The Living Wage

Living wageI just got back from a meeting of the All-Party Parliamentary Corporate Responsibility Group, where Boris Johnson was expatiating on the importance of business leaders taking responsibility for paying their staff the living wage.

Johnson is a clever rhetorician. First, he shows how the gap in workplace remuneration has reached new extremes. Then, just as you think he is about to launch into Corbinite egalitarianism he assures you that he is a card carrying one nation Tory, who believes in enterprise and self-interest, boasting of London’s 89 billionaires. Just to spice that up he throws in Mandeville’s fable of the bees, with the message that greed is good. He can’t be serious can he, or can he?  And just as you feel yourself being drawn into a polarized debate he hits you with a triple whammy. First, he notes the importance of social justice, swiftly hurrying on to the next point. Then he refers to the importance of the workforce, and of the need to respect them. Then pausing after the illustration of a firm who paid their workers five pounds an hour, he says firmly and more than once ‘that’s just not right’. Johnson seems be out of the philosophical closet, with a mixture of Rawlsian justice and Kantian respect, repeating and phrases like ‘doing the right thing’.

But just to make sure you don’t get the wrong idea, he quickly reminds you that actually by practising justice and fairness and respecting your workers you will have all the more success. And that business case is what will motivate business leaders to get on board. The case is finally hammered home with the good old liberal argument that above all we must not coerce business leaders.

Freedom is all.

The skill of Mr. Johnson is such that he will draw in the left wingers and shoot them down from the middle, reassure business leaders and his right wingers that he has no intention of disturbing their enterprise, and have the rest of us cheering for his evangelistic call to practice the virtue of justice in the work place.

And the latter is what, amidst all the splendid jokes and banter, I take very seriously about the mayor of London. Ultimately he is urging business leaders to develop self-governance (autonomy) and as a part of that to be responsible for giving an account of justice and its practice in their organizations. We must beware wary of evangelism, after all any judgment about the living wage has to take account of potential job losses.

However, the vision of business leaders practising the virtue of justice seems to me to be worth developing. First, it actually takes us beyond the simplistic liberal position of freedom as freedom from coercion. The real freedom here is about accountability. Can the board make a decent fist of explaining its pay policy? Once you do that you are making a statement about your view of justice and your view of the worth of the members of you organization, and members have a right to expect that. Too often boards fudge the issue with weak attempts simply to justify bonuses and so on. Second, and related, Mr. Johnson is absolutely right, once we ‘coerce’ there is a huge danger of losing the practice of professional virtues. This debate is already bubbling along very nicely around regulation and ‘managerialism’. The evidence is clear; the more we regulate the less professionals practice good judgment and related virtues. This raises the question, how might we supervise autonomy?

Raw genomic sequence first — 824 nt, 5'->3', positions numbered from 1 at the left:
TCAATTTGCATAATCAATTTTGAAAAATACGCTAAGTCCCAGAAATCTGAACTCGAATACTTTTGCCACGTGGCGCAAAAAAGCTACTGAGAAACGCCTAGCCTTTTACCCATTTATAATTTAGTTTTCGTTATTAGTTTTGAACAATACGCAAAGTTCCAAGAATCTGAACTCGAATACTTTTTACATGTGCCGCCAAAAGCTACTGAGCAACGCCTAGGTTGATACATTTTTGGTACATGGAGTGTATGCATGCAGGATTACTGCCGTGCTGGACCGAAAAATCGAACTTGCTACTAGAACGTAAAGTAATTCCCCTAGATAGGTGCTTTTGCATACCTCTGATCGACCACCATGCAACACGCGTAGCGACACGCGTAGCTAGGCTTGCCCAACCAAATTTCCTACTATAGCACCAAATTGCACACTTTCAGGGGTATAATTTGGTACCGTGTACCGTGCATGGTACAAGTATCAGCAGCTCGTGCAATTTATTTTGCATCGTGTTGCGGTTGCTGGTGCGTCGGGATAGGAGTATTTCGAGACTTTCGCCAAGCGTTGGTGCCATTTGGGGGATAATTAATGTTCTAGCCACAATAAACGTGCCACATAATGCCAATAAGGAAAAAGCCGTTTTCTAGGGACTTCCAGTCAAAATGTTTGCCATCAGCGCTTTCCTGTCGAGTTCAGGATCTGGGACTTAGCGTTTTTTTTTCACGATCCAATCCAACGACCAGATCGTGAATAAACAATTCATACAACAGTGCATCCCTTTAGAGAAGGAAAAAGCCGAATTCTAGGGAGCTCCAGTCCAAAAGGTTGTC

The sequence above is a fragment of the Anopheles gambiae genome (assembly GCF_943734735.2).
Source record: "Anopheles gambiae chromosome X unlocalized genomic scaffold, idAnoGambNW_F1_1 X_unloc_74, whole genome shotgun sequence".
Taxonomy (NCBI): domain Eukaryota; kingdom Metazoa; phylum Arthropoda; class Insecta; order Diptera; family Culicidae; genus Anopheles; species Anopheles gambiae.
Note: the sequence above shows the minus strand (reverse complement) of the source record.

Third, then, and this is the big question, how can we hold business to moral account (i.e. non coercive challenge)?  Some would name and shame. But that sounds a lot like psychological/social coercion. I suspect it comes back to dialogue. There needs to be on-going open dialogue, where business leaders give an account to their industry, shareholders and stakeholders of why and how they reward their workforce. Michael Novak argues that this kind of freedom is the freedom to do ones duty. I am not sure that this hits the spot. Autonomy is a much richer notion which includes knowing what we are talking about, and the capacity to give an account of our values and practice to the people who form our network of relationships. In its simplest form, the relationship of parent to child/teenager, it means explaining why we do the things we do and above all not uttering the fateful words, ‘because I say so’.

Yes Mr. Johnson, the living wage is about social justice. Yes, it is about the uncoerced practice of the virtue of justice. And, yes freedom does not involve avoiding an account of our meaning and practice.  On the contrary, freedom is precisely built upon the capacity to give, and hear and appreciate, such an account.

Professor Simon Robinson

Simon is the Director for the Centre for Governance, Leadership and Global Responsibility at Leeds Beckett University. He focuses on business and professional ethics, the nature and practice of responsibility, responsibility and pedagogy, governance and leadership ethics across all sectors. Running throughout this is a concern about the meaning of responsibility, focused in virtues, ontology, culture and critical dialogue. He is also working on spirituality and leadership.

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